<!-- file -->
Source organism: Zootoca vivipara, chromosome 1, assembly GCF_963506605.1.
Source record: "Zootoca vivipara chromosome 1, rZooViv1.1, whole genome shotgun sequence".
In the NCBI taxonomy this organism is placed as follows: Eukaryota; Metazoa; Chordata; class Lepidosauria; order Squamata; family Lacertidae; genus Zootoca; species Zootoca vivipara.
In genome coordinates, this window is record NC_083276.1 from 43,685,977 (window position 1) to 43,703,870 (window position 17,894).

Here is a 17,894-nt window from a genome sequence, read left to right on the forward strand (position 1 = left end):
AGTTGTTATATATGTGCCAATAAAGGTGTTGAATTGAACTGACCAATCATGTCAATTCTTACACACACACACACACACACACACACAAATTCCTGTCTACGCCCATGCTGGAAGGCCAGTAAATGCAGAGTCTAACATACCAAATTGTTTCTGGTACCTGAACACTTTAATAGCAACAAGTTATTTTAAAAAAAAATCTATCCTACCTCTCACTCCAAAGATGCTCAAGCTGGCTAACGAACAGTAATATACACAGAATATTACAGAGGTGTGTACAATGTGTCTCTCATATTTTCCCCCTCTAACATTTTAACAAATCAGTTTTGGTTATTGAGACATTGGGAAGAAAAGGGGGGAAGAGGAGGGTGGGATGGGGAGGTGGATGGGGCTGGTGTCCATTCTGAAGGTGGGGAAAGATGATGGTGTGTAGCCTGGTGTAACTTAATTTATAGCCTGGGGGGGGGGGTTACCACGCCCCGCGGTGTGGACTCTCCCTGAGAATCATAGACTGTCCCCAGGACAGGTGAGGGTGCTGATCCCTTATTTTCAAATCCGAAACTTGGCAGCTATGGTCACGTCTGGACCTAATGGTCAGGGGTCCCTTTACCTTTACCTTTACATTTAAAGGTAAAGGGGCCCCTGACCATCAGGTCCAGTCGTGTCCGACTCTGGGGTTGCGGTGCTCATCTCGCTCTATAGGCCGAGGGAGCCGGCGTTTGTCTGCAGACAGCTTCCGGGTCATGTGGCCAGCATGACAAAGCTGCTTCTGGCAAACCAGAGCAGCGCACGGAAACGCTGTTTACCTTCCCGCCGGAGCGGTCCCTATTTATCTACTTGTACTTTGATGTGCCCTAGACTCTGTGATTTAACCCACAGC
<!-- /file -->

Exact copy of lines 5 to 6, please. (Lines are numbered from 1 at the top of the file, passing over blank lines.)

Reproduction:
Here is a 17,894-nt window from a genome sequence, read left to right on the forward strand (position 1 = left end):
AGTTGTTATATATGTGCCAATAAAGGTGTTGAATTGAACTGACCAATCATGTCAATTCTTACACACACACACACACACACACACACAAATTCCTGTCTACGCCCATGCTGGAAGGCCAGTAAATGCAGAGTCTAACATACCAAATTGTTTCTGGTACCTGAACACTTTAATAGCAACAAGTTATTTTAAAAAAAAATCTATCCTACCTCTCACTCCAAAGATGCTCAAGCTGGCTAACGAACAGTAATATACACAGAATATTACAGAGGTGTGTACAATGTGTCTCTCATATTTTCCCCCTCTAACATTTTAACAAATCAGTTTTGGTTATTGAGACATTGGGAAGAAAAGGGGGGAAGAGGAGGGTGGGATGGGGAGGTGGATGGGGCTGGTGTCCATTCTGAAGGTGGGGAAAGATGATGGTGTGTAGCCTGGTGTAACTTAATTTATAGCCTGGGGGGGGGGGTTACCACGCCCCGCGGTGTGGACTCTCCCTGAGAATCATAGACTGTCCCCAGGACAGGTGAGGGTGCTGATCCCTTATTTTCAAATCCGAAACTTGGCAGCTATGGTCACGTCTGGACCTAATGGTCAGGGGTCCCTTTACCTTTACCTTTACATTTAAAGGTAAAGGGGCCCCTGACCATCAGGTCCAGTCGTGTCCGACTCTGGGGTTGCGGTGCTCATCTCGCTCTATAGGCCGAGGGAGCCGGCGTTTGTCTGCAGACAGCTTCCGGGTCATGTGGCCAGCATGACAAAGCTGCTTCTGGCAAACCAGAGCAGCGCACGGAAACGCTGTTTACCTTCCCGCCGGAGCGGTCCCTATTTATCTACTTGTACTTTGATGTGCCCTAGACTCTGTGATTTAACCCACAGC